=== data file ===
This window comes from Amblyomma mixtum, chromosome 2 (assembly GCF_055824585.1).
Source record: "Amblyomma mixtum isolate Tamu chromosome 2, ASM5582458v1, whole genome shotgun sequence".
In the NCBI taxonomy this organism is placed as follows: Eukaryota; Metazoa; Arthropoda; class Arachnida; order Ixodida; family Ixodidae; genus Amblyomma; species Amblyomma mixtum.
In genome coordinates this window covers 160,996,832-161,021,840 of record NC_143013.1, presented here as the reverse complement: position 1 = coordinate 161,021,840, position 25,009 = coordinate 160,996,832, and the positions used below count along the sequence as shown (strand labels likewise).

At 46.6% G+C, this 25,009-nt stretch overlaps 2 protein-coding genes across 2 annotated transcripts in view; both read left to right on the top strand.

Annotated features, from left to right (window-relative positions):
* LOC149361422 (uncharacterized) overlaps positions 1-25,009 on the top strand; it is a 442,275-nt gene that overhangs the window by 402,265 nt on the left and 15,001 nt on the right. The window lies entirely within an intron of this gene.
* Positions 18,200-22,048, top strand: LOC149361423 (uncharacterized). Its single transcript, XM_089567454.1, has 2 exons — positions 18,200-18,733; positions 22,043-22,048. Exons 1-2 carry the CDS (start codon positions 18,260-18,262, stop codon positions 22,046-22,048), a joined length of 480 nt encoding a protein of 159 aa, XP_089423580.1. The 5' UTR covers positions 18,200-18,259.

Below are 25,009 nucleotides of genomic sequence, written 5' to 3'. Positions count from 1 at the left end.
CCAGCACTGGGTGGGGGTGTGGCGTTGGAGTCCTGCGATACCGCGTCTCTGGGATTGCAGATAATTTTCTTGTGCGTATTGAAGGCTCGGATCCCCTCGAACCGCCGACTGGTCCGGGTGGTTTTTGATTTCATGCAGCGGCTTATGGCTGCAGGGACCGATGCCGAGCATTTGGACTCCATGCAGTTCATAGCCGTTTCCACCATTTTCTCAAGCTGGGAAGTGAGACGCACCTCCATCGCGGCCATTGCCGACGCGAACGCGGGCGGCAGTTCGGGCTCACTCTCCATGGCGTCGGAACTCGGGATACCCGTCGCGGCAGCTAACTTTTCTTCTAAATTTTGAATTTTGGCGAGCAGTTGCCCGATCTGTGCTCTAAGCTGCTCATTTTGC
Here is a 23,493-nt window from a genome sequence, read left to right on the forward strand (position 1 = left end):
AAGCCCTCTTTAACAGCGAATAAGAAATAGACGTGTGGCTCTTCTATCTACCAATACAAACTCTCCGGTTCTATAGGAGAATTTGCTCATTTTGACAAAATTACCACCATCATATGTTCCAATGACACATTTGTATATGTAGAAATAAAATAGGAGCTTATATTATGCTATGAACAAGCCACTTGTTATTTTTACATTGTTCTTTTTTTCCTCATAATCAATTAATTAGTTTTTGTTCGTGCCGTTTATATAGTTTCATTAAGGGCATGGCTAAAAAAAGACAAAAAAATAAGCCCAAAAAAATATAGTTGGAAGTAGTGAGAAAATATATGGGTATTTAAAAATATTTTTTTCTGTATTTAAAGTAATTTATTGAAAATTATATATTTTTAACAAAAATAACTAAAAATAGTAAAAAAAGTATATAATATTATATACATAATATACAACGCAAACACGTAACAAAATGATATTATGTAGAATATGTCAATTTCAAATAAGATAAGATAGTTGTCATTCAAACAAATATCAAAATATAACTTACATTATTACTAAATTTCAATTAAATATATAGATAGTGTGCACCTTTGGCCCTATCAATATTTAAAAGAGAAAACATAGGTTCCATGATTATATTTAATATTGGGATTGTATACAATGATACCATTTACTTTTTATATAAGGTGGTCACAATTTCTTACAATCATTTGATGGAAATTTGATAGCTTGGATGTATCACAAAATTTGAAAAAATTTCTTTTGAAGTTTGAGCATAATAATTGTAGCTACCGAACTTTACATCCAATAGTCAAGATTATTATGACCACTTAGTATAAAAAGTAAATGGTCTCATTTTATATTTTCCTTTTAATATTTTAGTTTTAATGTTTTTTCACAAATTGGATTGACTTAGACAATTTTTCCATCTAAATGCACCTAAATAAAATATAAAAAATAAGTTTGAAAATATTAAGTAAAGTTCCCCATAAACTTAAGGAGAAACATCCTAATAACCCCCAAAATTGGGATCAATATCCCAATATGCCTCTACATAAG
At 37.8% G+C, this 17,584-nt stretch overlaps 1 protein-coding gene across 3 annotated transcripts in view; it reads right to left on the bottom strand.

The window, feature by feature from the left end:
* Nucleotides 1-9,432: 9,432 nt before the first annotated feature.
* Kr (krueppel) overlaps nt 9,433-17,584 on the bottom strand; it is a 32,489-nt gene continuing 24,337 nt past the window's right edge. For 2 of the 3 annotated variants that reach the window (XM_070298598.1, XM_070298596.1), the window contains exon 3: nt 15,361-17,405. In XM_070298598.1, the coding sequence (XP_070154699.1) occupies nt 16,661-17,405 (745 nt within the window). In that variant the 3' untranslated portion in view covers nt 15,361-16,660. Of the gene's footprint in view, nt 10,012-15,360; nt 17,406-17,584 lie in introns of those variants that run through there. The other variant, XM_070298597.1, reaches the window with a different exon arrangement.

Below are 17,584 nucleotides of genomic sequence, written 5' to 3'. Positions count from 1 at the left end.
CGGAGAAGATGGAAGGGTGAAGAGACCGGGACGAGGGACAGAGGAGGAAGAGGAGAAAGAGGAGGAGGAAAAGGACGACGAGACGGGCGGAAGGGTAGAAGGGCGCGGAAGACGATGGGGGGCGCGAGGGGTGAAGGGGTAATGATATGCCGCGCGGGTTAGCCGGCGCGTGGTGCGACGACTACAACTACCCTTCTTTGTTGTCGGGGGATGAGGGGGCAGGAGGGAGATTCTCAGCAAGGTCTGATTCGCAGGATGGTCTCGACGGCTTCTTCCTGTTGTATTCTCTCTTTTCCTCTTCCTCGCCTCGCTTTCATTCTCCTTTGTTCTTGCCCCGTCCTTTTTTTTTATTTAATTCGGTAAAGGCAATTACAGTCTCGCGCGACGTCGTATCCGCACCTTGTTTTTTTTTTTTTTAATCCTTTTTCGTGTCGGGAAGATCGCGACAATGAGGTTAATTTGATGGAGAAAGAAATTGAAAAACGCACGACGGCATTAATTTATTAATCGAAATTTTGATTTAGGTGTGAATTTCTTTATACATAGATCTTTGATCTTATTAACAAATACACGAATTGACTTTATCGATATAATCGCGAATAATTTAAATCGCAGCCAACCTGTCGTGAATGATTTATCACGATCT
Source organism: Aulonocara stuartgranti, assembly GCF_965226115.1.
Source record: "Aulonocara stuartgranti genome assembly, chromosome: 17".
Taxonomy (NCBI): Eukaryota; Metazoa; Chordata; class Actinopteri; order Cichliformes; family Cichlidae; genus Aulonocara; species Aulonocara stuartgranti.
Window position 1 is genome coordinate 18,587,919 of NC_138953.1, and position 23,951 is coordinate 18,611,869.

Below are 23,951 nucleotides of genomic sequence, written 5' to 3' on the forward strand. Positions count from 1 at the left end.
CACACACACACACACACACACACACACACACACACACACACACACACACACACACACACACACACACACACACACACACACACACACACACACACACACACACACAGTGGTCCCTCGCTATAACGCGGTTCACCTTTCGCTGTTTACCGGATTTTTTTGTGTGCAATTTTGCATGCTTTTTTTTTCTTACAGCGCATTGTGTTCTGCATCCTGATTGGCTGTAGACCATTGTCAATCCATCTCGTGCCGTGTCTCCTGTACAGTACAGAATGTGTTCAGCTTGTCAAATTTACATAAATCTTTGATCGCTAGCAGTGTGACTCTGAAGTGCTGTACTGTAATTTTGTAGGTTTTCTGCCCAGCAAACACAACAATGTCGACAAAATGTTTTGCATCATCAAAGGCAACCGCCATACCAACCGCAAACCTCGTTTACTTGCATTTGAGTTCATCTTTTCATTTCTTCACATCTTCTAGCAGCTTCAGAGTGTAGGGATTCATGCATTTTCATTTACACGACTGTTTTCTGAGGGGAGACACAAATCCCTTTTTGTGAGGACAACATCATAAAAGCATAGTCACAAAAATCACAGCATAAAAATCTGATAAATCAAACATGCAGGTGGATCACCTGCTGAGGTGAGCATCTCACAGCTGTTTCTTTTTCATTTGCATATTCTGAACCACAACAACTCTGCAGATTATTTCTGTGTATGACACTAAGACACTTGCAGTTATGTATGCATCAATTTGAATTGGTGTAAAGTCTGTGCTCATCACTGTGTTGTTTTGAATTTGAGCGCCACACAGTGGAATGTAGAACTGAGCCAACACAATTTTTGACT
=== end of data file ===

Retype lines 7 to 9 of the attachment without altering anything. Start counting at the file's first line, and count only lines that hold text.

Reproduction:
* LOC149361422 (uncharacterized) overlaps positions 1-25,009 on the top strand; it is a 442,275-nt gene that overhangs the window by 402,265 nt on the left and 15,001 nt on the right. The window lies entirely within an intron of this gene.
* Positions 18,200-22,048, top strand: LOC149361423 (uncharacterized). Its single transcript, XM_089567454.1, has 2 exons — positions 18,200-18,733; positions 22,043-22,048. Exons 1-2 carry the CDS (start codon positions 18,260-18,262, stop codon positions 22,046-22,048), a joined length of 480 nt encoding a protein of 159 aa, XP_089423580.1. The 5' UTR covers positions 18,200-18,259.

Below are 25,009 nucleotides of genomic sequence, written 5' to 3'. Positions count from 1 at the left end.